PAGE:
4. Pessimism isn’t all bad.
I am often dismissed because I am a half-empty kind of girl. It’s not that I don’t appreciate the half-glass of water, but I do notice when the cup is lacking. People–of the more optimistic variety–wave their hand over my comment and smile, “Oh, you’re just being cynical.” or “It will work out fine.” As if my pessimism could cloud my judgment, but their optimism doesn’t skew their perception of reality.
O’Connor disagrees: “It’s as if most so-called normal people see the world through rose-colored glasses–certain comforting illusions that protect them from frustration and despair–while depressed people dispense with those illusions. Sadder but wiser. In her book, The Positive Power of Negative Thinking, Julie Norem argues that “defensive pessimism” has its place. Those who operate with this perspective prepare for the worst, but aren’t so far gone emotionally that they can’t appreciate when things go better than hoped. “On objective tasks, the defensive pessimist who has done his homework will outshine the unprepared optimist. There are other benefits to being a little cynical; for instance, defensive pessimists make good attorneys and physicians, careers in which you have to think through and prepare for everything that could go wrong” (133). So, if your natural inclination is to see the darker potentials instead of the possible rainbows, utilize the energy to prepare for the rain, but step outside your door with galoshes, umbrella, and smile.

5. Medication and Therapy aren’t enough.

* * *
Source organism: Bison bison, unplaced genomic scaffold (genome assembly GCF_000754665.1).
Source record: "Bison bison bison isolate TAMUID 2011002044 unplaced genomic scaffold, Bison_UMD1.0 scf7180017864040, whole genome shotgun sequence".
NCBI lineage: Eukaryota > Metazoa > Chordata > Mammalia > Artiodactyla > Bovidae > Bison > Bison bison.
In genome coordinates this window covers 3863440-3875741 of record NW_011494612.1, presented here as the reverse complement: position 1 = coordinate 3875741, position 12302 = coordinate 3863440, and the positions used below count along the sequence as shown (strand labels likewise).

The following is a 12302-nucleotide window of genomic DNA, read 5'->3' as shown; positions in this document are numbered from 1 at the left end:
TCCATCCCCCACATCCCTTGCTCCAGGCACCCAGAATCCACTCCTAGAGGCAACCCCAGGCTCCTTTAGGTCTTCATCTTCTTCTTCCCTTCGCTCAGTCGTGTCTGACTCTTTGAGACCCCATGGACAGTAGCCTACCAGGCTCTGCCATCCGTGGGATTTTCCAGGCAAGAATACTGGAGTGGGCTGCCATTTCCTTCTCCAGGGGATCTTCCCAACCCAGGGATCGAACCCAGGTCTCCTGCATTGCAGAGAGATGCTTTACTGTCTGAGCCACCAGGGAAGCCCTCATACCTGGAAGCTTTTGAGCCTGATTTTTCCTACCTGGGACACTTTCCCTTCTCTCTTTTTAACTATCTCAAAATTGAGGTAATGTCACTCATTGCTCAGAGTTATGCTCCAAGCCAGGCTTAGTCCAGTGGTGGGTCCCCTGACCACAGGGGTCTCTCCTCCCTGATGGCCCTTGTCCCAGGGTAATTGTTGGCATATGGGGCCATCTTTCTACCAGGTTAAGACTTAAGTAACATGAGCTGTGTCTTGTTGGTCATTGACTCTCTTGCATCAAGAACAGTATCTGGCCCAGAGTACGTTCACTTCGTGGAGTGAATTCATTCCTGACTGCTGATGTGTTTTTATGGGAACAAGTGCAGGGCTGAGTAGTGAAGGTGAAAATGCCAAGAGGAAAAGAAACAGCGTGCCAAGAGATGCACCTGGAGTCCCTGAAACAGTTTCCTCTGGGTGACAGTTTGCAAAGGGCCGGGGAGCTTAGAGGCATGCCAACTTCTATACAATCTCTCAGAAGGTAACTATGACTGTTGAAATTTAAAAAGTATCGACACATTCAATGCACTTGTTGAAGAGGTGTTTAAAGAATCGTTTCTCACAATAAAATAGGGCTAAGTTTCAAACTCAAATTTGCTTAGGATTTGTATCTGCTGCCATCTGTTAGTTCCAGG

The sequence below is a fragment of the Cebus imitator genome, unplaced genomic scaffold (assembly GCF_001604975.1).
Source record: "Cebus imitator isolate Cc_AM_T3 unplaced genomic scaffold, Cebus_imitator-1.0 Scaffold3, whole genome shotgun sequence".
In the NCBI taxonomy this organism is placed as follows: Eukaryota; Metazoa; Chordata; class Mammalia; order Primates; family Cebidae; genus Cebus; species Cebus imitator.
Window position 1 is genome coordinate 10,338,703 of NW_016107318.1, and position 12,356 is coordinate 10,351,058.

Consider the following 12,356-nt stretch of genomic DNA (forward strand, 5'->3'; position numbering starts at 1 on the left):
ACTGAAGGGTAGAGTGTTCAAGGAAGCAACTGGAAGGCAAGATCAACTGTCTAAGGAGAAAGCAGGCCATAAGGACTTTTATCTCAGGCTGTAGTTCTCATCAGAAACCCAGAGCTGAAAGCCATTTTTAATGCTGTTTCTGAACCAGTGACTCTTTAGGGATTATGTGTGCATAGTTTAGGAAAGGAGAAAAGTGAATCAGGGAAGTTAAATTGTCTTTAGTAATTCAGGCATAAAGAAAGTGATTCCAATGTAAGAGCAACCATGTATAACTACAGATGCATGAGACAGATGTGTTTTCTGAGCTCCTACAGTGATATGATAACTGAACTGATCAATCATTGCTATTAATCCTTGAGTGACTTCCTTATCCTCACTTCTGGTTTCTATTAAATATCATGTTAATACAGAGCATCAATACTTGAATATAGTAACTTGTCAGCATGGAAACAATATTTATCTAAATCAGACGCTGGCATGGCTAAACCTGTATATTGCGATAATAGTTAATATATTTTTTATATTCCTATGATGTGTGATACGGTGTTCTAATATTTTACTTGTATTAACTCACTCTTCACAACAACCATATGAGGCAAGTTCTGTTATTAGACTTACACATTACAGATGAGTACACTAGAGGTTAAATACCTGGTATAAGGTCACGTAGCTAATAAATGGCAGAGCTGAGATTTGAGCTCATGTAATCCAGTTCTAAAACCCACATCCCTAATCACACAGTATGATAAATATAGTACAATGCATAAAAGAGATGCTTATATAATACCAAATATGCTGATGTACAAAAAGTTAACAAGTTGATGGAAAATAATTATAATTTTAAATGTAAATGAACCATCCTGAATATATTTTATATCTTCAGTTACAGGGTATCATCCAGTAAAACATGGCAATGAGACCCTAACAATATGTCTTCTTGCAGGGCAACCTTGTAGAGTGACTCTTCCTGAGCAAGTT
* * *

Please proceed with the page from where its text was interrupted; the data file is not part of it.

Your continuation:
It could be that a depressed person needs some clinical and chemical therapy to balance the brain and the mind, but those treatments alone may not be sufficient. As much as self-discipline and taking thoughts captive may require hard work, it’s impact is essential to any healthy human. We have to think about what we are feeding our minds and meditate on truth (regardless of what experience or our present reality seems to be shouting at us). We need to read good books, take warm baths, listen to music, garden, bake, create, share, give, and savor beauty.

Despite the unnatural inclinations, you need to get out, interact personally with good friends, cry, exercise, and create new patterns of thinking.

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Depression impacts our lives more than we may even realize. It drains our relational reserves, plagues our physical bodies, and prevents us from taking risks and making necessary changes. It causes us to isolate from friends, turns us into sloths, and makes us lose interest in things that normally brought us pleasure, constricting our activities (96). It generates inactivity and procrastination. Studies show that it also affects a person’s cognition and memory; “people with depression struggle to remember, concentrate, or make decisions. When given new materials, they have more difficulty connecting it with what they know already–the information does not get organized in ways that help it get learned or recalled” (139). We either sleep in broken, incomplete fragments or sleep way too much.

According to an article on VeryWellMind, depression causes chronic muscle pain, gastrointestinal problems (nausea, bloating, constipation, etc.), poor immunity, fatigue, high blood pressure, and weight changes. But it doesn’t have to hold us captive. We can recognize it and go after it (instead of letting it constantly go after us).

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Continue to fight for life–real life.

  1. Look back on a fun and pleasant memory.
  2. Look up to what is good and lovely and trustworthy and right in your life. (Phil 4:8).
  3. Look forward by planning new memories to make–ones you can anticipate with joy.

Jeremiah 17:7, “Blessed is the man who trusts in the LORD, and whose hope is the LORD.”